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Short-term effects observed With passive smoking
Neil Campbell

Considerations for a national ban on smoking in public places have become more prominent as new research suggests that the effects of such a ban may be as dramatic as halving the number of heart attacks.

The study in question occurred in Helena, Mont., a town that imposed a ban in June 2002 targeting all public places such as factories, bars, offices, restaurants and all public enclosed spaces. The ban was in existence for six months before it was overturned by way of legal challenges from opponents of the law.

The local hospital noted an immediate drop in the number of heart attack patients admitted during those six months, from an average of 40 down to 24. The number of heart attack patients increased after the ban was removed.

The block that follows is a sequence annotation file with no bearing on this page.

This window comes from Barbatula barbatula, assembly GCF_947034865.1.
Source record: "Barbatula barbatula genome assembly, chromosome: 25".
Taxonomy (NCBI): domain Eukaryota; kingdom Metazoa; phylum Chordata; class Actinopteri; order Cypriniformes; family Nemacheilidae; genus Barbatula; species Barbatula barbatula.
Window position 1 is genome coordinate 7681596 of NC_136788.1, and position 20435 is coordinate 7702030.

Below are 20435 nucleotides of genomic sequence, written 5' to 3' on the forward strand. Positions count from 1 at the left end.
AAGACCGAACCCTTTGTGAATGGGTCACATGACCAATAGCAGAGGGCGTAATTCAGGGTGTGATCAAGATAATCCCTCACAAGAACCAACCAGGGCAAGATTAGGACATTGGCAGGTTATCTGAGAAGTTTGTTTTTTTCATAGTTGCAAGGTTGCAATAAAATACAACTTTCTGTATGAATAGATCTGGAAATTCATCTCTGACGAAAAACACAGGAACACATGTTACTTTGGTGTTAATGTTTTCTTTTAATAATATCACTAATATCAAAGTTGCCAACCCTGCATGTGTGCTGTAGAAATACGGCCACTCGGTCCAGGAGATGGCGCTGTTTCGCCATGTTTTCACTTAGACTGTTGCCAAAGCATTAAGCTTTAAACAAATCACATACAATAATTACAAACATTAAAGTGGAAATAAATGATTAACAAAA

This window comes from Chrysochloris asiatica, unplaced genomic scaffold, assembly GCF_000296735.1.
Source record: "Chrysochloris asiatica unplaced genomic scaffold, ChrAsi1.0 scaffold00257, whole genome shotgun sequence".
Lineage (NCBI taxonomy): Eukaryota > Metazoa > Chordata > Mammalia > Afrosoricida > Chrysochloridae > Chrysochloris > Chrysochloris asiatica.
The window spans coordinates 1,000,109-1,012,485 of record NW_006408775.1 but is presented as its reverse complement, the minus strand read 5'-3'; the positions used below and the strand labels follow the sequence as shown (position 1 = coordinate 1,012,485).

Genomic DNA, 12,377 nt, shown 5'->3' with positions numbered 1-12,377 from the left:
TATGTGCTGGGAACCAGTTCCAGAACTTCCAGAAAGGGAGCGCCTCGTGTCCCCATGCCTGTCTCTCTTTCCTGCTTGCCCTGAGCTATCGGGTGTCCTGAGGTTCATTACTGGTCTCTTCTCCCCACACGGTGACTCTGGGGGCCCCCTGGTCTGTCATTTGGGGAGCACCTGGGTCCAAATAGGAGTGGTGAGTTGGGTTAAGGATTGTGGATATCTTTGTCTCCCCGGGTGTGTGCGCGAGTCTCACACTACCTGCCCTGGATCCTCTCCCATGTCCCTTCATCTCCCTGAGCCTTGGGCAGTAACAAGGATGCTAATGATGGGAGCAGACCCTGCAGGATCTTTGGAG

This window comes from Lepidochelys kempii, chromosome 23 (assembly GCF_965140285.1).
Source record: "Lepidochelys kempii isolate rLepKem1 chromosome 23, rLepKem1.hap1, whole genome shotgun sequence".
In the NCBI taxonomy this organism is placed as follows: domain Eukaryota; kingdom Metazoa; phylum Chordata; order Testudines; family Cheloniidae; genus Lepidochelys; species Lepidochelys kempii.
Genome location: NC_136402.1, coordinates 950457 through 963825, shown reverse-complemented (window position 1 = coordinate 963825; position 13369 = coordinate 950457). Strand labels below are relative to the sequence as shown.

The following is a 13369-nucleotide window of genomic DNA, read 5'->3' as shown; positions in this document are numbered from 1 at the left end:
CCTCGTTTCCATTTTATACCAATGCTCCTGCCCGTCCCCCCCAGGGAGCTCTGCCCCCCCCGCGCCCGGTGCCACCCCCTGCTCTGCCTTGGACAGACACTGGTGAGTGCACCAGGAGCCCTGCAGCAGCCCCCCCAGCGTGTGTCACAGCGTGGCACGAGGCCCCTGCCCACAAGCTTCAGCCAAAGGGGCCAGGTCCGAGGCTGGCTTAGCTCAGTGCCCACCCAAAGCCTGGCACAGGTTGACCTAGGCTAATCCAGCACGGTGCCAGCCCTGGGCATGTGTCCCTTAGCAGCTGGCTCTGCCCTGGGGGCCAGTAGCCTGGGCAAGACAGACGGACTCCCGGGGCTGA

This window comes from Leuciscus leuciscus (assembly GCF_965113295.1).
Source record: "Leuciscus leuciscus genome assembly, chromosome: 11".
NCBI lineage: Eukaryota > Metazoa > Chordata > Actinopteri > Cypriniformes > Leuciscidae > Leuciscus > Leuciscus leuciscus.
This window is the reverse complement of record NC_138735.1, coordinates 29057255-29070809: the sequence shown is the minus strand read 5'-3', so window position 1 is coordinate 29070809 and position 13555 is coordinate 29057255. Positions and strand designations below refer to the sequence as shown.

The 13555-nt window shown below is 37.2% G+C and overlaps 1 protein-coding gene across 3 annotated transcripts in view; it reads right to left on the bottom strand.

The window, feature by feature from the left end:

While passive smoking, or exposure to second-hand smoke, has been shown to have long- term effects such as an increased risk of lung cancer and heart disease, it also has short term effects on the stickiness of the blood and the elasticity of the arteries, factors that come into play in determining the risk of a heart attack.

A study in the online edition of the British Medical Journal ( shows that nonsmokers who live with smokers average a 15 percent increase in the risk of premature death in comparison to those who have a smoke-free environment.

Ireland recently became the first country in the world to enact a national ban, banning smoking in all pubs across the nation.

Neil Campbell writes for The Epoch Times.

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